Inside Styal’s Women’s Prison

Women-only project helps offenders

The project in Oldham helps women offenders make positive choices so they can move on with their lives

Styal prison where some of the ex-offenders have been incarcerated. Photograph: Don Mcphee for the Guardian

Women offenders in Oldham are being offered intensive help by a series of agencies to help prevent them re-offending. At a women’s group session last week, I spoke to some of those involved in the project, co-ordinated by Greater Manchester Probation Trust.

They meet in a neutral location for the two-hour sessions that involve probation officers, health workers and other agencies, such as education, promoting healthy eating and positive choices. There are 100 similar groups across the country helping female offenders.

Stacey, who has received a two-year suspended sentence, admits she didn’t speak much when she first attended the meetings. “I’d just be looking at my phone, I wouldn’t speak,” she says. “I’ve got a phobia of fruit,” she says. “One of my goals has been to have a small piece of fruit and a bit of water and I’ve managed to do it. And I feel a lot more positive about the future.”

Tracy, who is 40, says five years ago she met a serial rapist and was prosecuted for assisting him by giving him a lift when he was on the run as he had committed a further offence while he was being sought by police.

She handed herself into the police once she realised what he’d done and she was prosecuted. “I got a suspended sentence and I was on probation,” she says. “I was in a financial mess and then I committed benefit fraud, for which I was prosecuted. Prior to meeting this guy, who messed everything up for me, I’d been in a steady relationship from a young age and we have a son.”

Tracy believes she was groomed by the rapist, whom she fell in love with and was controlled by. “I’m very angry,” she says. “People say move on – but how can I move on? I feel like the justice system has let me down. He should have not been let out in the first place. It’s just unfortunate I was in the wrong place at the wrong time.”

Her life, she admits, has been turned upside down and she is living with the consequences of what happened. Her son lives with his father, her former partner, because she was “an emotional wreck” after what happened with the rapist. It was, she adds, a “crucifying decision. But I thought he’d be better off and have more stability. I had to put him first.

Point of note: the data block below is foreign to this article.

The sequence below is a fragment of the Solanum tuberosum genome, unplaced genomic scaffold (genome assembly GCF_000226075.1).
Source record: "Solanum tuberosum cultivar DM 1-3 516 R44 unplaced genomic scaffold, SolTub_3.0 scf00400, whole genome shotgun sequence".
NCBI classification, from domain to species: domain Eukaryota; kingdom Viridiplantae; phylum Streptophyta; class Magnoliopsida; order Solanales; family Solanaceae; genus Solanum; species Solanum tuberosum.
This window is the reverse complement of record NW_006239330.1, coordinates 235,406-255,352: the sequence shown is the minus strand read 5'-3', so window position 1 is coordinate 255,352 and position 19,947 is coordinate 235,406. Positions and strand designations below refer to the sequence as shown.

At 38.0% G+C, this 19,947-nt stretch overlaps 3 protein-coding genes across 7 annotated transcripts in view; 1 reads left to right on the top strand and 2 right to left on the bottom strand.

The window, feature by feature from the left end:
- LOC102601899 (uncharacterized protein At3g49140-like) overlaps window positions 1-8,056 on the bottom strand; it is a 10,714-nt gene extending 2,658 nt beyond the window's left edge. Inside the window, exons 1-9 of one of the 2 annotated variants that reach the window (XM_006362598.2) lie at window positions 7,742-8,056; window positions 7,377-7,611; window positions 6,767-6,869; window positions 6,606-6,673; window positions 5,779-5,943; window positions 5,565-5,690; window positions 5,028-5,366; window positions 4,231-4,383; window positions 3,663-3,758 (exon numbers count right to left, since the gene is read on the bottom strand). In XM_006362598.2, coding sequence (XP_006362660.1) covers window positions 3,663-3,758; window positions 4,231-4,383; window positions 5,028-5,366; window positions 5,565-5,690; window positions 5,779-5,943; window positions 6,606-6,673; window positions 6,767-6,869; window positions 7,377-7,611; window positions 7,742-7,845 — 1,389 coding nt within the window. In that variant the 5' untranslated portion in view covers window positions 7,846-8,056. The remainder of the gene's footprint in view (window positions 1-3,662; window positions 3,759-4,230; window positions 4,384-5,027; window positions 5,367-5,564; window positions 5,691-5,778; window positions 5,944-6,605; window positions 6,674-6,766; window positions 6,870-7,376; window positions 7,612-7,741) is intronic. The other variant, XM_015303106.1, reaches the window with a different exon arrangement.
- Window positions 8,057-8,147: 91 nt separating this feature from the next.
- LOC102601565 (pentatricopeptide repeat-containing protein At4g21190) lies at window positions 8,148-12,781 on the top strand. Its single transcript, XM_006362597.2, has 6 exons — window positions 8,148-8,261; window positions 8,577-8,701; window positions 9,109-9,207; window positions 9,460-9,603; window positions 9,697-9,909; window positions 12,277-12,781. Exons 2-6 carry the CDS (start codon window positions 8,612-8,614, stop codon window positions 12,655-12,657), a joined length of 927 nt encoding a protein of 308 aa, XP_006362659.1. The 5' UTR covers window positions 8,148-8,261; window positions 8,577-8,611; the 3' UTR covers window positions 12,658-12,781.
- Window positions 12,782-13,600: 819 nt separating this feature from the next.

“I’ve lost my job, my respect and my son. Basically, I’ve lost everything. These things always happen to somebody else don’t they? And now it is me. I would like to do volunteering work but there are barriers that prevent me doing this because of what I have done. I’m struggling with my lack of employment prospects. I know it was my choice to commit benefit fraud, but at the time I was not rational and I was emotionally unstable.”

She says she’d never been in a court in her life “and suddenly I was in Styal prison on remand and segregated initially.”

“I felt vulnerable because of the media coverage of the case. As I was being transported from court to Styal, it was on the radio when I was in the back of the prison van. I’ve not slept for five years,” she adds. “I don’t sleep.”

Not surprisingly, she finds it difficult to trust people, particularly men. Despite her problems, she’s made steady progress since coming to the sessions, which have helped her confidence and social skills. “There are bits of being in Styal that I’ve literally blacked out because I was completely traumatised,” she added.

Becky, an ex-offender who was sentenced in 2009, says at the time of her prison sentence she was in a bad way. She pleaded guilty to arson and a charge of recklessly endangering life. Her partner at the time threatened to kill her and her young baby and held her five other children hostage for six hours. She was prosecuted after a fire at the house and lost custody of her children after discovering his affairs.

“When I found three pairs of girls’ school socks in a drawer, I smashed the house up top to bottom.” Then the fire broke out.

She received a three-year prison sentence as she’d admitted her involvement.

Becky says she is not proud of being in prison, but says she was in such a bad way, she felt she couldn’t breathe without her partner. For the first four days she asked to be sectioned, but soon released that she wasn’t mentally ill and could cope.

Becky has been attending the group since January 2010 when she was released from prison on licence. She was a qualified support worker and wants to work as an alcohol and drug counsellor.

“The people in this group are so nice,” she says. “It’s a trust thing, you don’t feel judged and isolated here.”

Catherine Senior, a probation officer with Greater Manchester Probation Trust, says the women often have issues with domestic violence. “But because the group is laid-back and the women support each other, it is a better environment for them. They are motivated to come here and that different approach seems to work.”

The various agencies encourage women to register with doctors and dentists, and join a gym if they want to. They are offered cooking and food tasting sessions and work is done to help address mental health issues with counselling offered and help for those who may have problems with alcohol and drugs.

Probation officer Georgina Threlfall, of Greater Manchester Probation Trust says some of the women are only compelled to attend probation once a month – but they go to the weekly sessions “of their own volition”.

“That clearly demonstrates that the group is helping them turn their lives around, so that they can once again play a valuable role in their community,” she says. The anecdotal evidence is that the sessions are making a difference.

Credit: the guardian news Link :

Leave a Reply

Your email address will not be published.